Thursday, November 29, 2007

Live Bait — or Lures?

What to put at the end of your line to catch the fish?
Choose either a bait or a lure, that is, natural food on a hook or an artificial imitation of a live creature.

Lures:
Many people object to using live bait, such as a worm or minnow. Fine! You don’t need to! Lures made of plastic catch fish, and often they work better than bait, and you don’t have to handle worms.
The general subject of lures is way too large for the beginner. After working with many first-timers, I can recommend one all-inclusive, catch-em-every time lure. It goes by names like grub or twister tail. Every tackle counter has some variation, and they all work.
Get some about one inch long. You can buy the two parts, the lure and the 1/16 ounce lead-head hook separately, or for a higher price, buy both already rigged. The color to use is the subject of endless debate. Two very frequently used and successful colors are bright green (chartreuse) and silvery nearly-clear and those are the two colors recommended here. Purple, white and yellow are also widely used. However, there is no wrong color. Even pink has been very effective. Wherever I have fished, from ocean pier to mountain stream, this lure has worked.
[One condition: the water has to be fairly clear for lure fishing, enough that you can see six inches or more. If it’s really muddy, a beginner won’t catch fish with a lure.]
Simply move the lure through the water. If you’re fishing from a boat dock, drop it down move it up and down and back and forth. Try to get it a foot or so from the bottom. If you can cast, toss it out in non-weedy water and reel it in fast enough to keep it out of snags like rocks and weeds. One turn of the reel every two seconds is a good starting speed.
Bait fishing:
For standard freshwater fishing, find out ahead of time if you or anyone in the group is going to have a hard time seeing a worm impaled on a hook. This is the all-time tried-and-true fishing bait, and for millions of people has been the key to many happy hours and fun childhood memories. If there are howls of disgust and revulsion, live bait fishing may not be for you.
With everyone on board, purchase or dig your worms. Small worms work fine. Big nightcrawlers are also very good bait, but so large they need to be cut into pieces.
You’ll want to be at a place where the current is not strong. Moving water creates all kinds of problems for beginners, so a swift river or ocean spot with moving tide is a bad choice. Ideally you’re on the bank of a nice lake. [In salt water, a fishing pier or dock is best. It’s likely that heavier line, at least eight-pound, and weights of a half-ounce or more will be needed.]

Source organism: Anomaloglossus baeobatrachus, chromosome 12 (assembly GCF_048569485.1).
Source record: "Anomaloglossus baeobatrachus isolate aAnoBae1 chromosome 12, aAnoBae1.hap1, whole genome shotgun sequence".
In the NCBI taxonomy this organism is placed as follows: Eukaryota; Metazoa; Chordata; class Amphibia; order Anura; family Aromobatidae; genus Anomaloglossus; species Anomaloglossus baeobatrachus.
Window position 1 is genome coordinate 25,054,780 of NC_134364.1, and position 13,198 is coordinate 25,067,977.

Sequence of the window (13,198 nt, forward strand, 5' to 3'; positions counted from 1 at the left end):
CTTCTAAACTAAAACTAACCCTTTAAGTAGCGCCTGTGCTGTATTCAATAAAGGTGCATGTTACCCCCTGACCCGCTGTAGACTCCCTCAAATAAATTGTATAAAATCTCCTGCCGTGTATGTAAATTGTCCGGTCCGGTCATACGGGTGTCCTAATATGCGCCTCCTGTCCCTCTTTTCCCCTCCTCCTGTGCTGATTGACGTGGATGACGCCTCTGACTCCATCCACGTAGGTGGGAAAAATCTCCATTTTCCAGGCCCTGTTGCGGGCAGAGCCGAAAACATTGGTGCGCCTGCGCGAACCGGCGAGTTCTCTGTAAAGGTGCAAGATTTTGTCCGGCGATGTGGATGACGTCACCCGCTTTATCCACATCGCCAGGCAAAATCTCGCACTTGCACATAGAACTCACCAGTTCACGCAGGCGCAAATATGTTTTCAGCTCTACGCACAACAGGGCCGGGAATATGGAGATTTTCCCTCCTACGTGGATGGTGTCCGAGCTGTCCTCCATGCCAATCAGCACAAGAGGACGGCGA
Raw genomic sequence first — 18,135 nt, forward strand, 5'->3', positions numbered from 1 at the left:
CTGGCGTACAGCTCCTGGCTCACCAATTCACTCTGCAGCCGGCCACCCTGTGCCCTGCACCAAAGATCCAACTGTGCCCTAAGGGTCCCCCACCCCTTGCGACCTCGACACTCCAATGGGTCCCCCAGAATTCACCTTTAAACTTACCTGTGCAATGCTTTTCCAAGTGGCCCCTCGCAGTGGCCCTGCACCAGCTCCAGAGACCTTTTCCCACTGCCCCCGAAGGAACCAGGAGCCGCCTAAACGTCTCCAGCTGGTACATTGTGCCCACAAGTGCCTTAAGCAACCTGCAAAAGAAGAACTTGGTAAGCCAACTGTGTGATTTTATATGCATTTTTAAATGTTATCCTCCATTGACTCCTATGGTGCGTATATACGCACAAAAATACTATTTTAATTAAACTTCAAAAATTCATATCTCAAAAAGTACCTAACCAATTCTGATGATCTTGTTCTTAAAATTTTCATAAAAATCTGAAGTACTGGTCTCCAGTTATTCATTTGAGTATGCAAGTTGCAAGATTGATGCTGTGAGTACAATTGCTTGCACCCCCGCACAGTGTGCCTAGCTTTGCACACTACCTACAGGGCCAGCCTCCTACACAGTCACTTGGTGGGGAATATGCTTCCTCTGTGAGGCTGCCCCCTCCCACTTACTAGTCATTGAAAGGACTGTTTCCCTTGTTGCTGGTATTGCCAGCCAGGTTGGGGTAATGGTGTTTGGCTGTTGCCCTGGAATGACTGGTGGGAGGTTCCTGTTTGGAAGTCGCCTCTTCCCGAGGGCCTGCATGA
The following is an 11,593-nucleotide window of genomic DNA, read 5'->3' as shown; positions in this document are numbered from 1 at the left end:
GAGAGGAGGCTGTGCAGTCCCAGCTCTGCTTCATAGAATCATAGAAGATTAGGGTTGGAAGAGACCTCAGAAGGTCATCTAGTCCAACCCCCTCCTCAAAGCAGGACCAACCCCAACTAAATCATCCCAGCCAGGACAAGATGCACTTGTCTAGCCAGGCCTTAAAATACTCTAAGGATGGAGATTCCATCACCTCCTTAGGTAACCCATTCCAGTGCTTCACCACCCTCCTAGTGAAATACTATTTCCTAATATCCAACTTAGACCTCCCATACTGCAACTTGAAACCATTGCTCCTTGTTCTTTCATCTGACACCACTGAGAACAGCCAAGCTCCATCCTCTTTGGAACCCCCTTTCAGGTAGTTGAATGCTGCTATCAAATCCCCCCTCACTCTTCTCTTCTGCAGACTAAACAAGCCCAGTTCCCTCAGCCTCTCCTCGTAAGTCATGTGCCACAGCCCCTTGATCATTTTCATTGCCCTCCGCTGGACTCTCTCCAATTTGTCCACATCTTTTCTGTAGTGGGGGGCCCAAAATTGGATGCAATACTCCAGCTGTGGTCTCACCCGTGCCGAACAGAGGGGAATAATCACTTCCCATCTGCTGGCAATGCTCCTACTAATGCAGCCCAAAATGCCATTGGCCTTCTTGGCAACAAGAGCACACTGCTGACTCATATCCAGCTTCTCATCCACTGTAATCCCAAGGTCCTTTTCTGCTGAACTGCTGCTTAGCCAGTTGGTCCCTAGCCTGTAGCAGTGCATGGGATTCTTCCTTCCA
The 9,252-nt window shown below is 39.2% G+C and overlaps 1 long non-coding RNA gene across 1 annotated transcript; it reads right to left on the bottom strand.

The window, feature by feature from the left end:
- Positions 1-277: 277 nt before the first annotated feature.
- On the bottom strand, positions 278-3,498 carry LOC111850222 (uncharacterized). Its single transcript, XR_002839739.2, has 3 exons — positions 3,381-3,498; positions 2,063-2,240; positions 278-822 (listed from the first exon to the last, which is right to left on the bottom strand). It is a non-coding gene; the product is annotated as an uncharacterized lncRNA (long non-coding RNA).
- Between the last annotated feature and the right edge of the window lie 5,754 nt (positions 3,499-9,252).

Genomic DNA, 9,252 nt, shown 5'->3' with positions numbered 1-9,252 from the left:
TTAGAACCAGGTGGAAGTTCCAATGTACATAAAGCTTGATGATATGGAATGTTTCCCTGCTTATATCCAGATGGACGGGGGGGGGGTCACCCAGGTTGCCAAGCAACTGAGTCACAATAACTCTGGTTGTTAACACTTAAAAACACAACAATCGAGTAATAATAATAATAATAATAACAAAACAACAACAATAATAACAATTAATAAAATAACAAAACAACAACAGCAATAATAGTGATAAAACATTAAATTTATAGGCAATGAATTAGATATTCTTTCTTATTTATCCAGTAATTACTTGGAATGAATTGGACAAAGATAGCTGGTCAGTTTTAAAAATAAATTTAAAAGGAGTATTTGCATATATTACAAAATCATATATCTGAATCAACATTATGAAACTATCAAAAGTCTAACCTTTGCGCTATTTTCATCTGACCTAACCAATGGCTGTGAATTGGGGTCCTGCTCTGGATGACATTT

At the end of the line are the hook and the float. Your hook should be a size four. If the fish are truly tiny, less than four inches, go to a size six. Tie on the hook (see “Knots”), then place the float a couple of feet above the hook. Now grab a worm and to the best of your ability, thread it all over the hook. If you leave a lot of the worm dangling, the fish may be able to easily pull it off without getting hooked.
Toss your rig out at least eight or 10 feet from where you’re standing. Now wait for the float to start moving.
It will be a big help to know how deep the water is. If your float is in more than ten feet of water, the fish may be too far down. If you’re on a dock or in a boat, you can skip the float, and just drop the bait straight down, trying to keep it a foot or two from the bottom. [ In salt water earthworms are generally not used. Cut pieces of fish, shrimp or squid will work fine.]
Artificial bait:
Worms are the number one freshwater bait. However, they are sometimes out-performed by packaged fishing dough, which sometimes has strong odors that may not please the nose but do attract fish. One well-known brand is called Power Bait, and is a standard for many trout fishermen. Another bait that works very well for catfish, small sunfish and bluegills is a dough ball made from a roll of biscuit dough.

You can fish baits without a float and let them sink to the bottom, possibly adding a lead sinker for longer casts. Don’t use more than a quarter ounce, and usually a very tiny bb-size pinch-on lead weight will work fine where there is no current. Heavy weights interfere with the fish’s strikes. The drawback to fishing without a float is that lines often get caught on the bottom or tangled in weeds. A snag is one of the most unpleasant parts of fishing. Always try to avoid snags, and floats are a good tool for beginners to steer clear of them. But when they do happen, don’t get upset. Snags and lost rigs are part of fishing. They happen to everyone.

3 comments:

Anonymous said...

good article.

Anonymous said...

good article.

Peter Edwards said...
This comment has been removed by the author.